William John Market Report 11-06-21
William John Market Report 11-06-21Category: Reports
All eyes are on the U.S. inflation data that was released yesterday. According to the U.S. Bureau of Labour Statistics, the Consumer Price Index (CPI) rose 5.0% in May, year on year. This was the largest 12 month increase in the CPI since August 2008. Meanwhile, “core inflation” which measures the percentage change in the CPI less volatile food and energy prices, also rose 3.8% – the highest year on year rise in core inflation since 1992.
Despite a large rise in price levels, the Federal Reserve has taken the position that the inflationary pressure is due to the economy transitioning from a locked down cycle to a rebounding one. For example, throughout the early stages of the pandemic, inflation remained extremely low. Observing the inflation rate (rate of change in the CPI) from January 2020 until May 2021:
Between March 2020 and March 2021, inflation was below the Federal Reserve’s inflation target of 2.0%. However, since then, it has picked up pace rapidly. Many economists have attributed the rapid rise in inflation to supply chain bottlenecks caused by the transition from a shutdown economy and historically low price levels in months prior. It is expected that supply/demand imbalances will keep inflation sustained at a high level in the coming months but will not last much longer.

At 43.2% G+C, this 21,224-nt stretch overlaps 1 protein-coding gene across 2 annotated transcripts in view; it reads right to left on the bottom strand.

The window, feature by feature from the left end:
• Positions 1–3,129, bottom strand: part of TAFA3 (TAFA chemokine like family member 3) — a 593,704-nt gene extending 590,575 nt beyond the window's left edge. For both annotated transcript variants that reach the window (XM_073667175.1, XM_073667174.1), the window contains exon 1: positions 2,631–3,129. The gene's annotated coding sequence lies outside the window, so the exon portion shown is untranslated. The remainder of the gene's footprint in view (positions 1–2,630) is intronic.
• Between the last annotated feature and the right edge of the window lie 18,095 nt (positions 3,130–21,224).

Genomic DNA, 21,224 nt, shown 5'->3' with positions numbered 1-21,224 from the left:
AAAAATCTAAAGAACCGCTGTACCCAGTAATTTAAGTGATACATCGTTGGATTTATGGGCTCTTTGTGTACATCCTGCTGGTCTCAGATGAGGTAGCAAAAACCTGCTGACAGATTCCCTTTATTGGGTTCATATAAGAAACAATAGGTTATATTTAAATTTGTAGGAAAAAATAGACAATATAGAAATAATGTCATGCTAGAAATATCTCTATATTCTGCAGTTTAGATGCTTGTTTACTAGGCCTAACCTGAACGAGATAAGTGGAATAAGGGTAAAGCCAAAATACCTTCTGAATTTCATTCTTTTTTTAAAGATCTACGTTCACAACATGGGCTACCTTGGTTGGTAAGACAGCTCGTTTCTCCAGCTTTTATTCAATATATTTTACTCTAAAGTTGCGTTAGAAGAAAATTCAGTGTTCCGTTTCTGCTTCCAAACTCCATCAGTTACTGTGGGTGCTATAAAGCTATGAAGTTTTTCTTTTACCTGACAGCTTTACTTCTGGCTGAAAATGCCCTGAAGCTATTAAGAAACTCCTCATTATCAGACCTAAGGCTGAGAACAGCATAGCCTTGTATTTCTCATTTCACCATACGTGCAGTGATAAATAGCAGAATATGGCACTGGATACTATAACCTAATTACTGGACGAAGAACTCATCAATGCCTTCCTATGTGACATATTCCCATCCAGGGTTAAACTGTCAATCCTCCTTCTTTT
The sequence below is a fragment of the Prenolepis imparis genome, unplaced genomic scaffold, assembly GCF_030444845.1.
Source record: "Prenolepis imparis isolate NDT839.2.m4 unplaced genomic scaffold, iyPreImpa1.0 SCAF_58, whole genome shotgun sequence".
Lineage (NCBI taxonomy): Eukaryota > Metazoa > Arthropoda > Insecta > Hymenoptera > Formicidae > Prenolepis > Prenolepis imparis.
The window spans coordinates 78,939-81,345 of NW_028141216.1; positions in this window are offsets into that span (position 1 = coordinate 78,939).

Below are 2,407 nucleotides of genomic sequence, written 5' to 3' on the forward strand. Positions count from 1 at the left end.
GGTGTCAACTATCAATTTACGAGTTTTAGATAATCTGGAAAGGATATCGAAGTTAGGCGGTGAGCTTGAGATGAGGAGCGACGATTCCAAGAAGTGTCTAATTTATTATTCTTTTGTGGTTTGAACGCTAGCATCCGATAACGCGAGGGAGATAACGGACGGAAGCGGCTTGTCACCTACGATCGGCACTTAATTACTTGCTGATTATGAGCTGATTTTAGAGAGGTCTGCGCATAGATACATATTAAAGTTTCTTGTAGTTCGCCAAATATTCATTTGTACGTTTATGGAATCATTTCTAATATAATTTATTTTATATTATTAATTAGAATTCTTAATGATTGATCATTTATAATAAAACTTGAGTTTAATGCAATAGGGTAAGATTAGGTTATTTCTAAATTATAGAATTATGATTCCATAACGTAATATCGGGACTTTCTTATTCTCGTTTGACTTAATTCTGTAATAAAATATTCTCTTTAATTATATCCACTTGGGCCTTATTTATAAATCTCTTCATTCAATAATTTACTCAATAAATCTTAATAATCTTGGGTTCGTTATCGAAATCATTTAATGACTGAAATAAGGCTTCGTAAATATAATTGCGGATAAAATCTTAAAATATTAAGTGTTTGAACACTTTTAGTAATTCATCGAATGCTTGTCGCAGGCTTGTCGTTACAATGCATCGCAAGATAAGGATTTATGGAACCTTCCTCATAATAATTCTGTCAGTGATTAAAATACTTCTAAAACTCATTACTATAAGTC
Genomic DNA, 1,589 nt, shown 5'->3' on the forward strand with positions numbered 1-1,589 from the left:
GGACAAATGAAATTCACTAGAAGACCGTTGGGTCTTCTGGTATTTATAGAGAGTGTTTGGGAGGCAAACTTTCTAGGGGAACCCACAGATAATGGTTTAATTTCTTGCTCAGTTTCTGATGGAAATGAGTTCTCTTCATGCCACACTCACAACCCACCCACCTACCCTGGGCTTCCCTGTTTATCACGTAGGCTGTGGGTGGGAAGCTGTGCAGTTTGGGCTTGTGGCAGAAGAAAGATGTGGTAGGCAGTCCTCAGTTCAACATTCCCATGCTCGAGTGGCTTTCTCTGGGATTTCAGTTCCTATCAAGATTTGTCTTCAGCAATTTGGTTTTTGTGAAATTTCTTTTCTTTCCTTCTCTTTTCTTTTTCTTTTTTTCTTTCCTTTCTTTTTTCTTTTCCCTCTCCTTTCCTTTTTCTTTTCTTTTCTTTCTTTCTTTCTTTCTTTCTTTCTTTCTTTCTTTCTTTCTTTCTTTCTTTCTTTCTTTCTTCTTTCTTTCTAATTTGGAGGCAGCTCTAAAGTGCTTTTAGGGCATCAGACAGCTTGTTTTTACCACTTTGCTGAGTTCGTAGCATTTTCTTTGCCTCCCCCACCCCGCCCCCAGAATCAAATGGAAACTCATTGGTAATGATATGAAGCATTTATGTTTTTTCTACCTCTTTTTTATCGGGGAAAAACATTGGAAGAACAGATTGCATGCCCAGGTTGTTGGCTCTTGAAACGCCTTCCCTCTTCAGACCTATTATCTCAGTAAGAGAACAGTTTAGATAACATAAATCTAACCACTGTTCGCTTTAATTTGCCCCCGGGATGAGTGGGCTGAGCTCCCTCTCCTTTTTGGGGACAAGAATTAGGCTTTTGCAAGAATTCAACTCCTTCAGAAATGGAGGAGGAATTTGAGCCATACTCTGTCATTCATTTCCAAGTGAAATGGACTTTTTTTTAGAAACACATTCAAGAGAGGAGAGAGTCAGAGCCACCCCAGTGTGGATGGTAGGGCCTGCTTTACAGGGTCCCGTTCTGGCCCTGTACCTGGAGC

Investors have kept a close eye on the news as inflation erodes the real returns of fixed income securities as well as equities. The yield of the 10-year U.S. Treasury bond spiked on the announcement of the data, rising 0.034 percentage points to approximately 1.53%. An initial sell off of Treasuries is always anticipated after an inflation surprise, however, investors in both markets seem confident that this high inflation is a “transition period” rather than a sustained problem. The yield on Treasuries is only returning to levels observed in early March 2021 and U.S. equities overall were positive, with the S&P 500 and Nasdaq Composite Index rising 0.47% and 0.78% respectively as of 4:00PM Eastern Daylight Time (EDT).
Market sentiment seems to affirm the Federal Reserve’s position that this inflation is transitory. In which case, current interest rates and quantitative easing programmes are set to continue for the foreseeable future, with no need for a reduction in asset purchases and a hike in the Federal Funds rate.
Any opinions expressed in these documents are those of William John and are provided for information only. E&OE.